CORPUS CHRISTI, Texas — All month long, KRIS 6 News is running a series of stories in our special report -- Homeless Corpus Christi: Crisis on our Streets. Tonight's story takes a close look at homelessness in parks; the problems it causes, and what the city and Corpus Christi Police are doing about it.
"The parks belong to the people of the city, and their tax dollars pay for these parks," said city councilmember at-large Paulette Guajardo.
Blucher Park made headlines this fall when Guajardo and her fellow council members passed an ordinance banning from the park cooking supplies, bedding, camping gear, and other items associated with homeless camping. Some people protested, saying the homeless were being unfairly targeted. But Guajardo said Blucher Park is a unique case.
"We've got an ordinance that was put forth at Blucher Park, and that was rightful because of the deed for that particular park," Guajardo said.
The deed the Blucher Family signed over to the city in the 1940s stipulates that the park be kept as a sanctuary for migratory birds. The city was concerned that it was in violation of that stipulation with homeless camping going on there.
So if the homeless aren't in Blucher Park, where did they go?
It's likely they moved down Tancahua Street to South Bluff Park.
"We have more people hanging out there," Assistant Police Chief Mark Schauer said. "We don't know if they're homeless or not. So, if you drive by and see people at the picnic tables you may think some people are homeless, and they may not be."
Homeless or not, Schauer says if they're spending the whole day in that park, it poses another problem.
"The lack of bathrooms in some of the parks: That's a problem," Schauer said.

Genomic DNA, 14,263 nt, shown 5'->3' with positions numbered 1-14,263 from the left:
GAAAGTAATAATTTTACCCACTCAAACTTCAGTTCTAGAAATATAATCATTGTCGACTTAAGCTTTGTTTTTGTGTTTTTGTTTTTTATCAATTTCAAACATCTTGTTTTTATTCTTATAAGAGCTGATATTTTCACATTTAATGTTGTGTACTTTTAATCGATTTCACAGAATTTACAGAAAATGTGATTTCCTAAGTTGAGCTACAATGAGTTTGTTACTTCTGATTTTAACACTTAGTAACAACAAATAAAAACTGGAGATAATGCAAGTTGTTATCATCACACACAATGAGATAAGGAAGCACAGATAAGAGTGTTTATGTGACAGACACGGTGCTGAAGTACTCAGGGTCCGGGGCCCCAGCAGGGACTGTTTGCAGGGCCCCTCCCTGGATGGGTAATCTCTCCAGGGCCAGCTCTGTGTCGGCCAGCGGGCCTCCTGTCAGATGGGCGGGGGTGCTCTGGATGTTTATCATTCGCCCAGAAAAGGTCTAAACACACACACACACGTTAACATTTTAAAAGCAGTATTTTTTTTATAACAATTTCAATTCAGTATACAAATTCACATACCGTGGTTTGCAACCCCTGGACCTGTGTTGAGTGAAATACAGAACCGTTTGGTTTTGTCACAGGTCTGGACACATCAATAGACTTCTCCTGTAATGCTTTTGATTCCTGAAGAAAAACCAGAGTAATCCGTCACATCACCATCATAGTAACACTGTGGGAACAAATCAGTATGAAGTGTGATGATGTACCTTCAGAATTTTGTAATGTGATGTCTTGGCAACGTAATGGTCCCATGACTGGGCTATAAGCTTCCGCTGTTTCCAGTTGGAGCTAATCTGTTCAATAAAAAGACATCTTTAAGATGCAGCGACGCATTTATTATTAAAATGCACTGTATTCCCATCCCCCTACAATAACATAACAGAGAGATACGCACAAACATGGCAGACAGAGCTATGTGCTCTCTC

Parker Park in Flour Bluff is another one that doesn't have restrooms. What it does have is a covered pavilion next to a senior center, posing even more issues.
"The area that they depend on to use as seniors is being taken over where they can't use it with the defecation or drug problem or having-sex problem, which has been also reported," Schauer said.
While those more serious crimes do lead to arrests, Schauer said his officers prefer simply to communicate with the homeless when they're in violation of camping or curfew ordinances. He said taking someone who doesn't have a home to jail on a Class C Misdemeanor often is unproductive.
"There are really no repercussions," Schauer said. "One of our conditions is you have to have an address. We can't serve you or find you without an address."
The city's new Homeless Office could go a long way toward solving some of the problems. Three city employees will try to organize the efforts of dozens of community organizations that support the homeless.
"We're very excited about what that department is going to bring to the table," Guajardo said.
The city Council might also get more involved following the apparent success of the Blucher Park ordinance they passed.
"We're actively looking at other parks to see how we can better manage this issue," Guajardo said.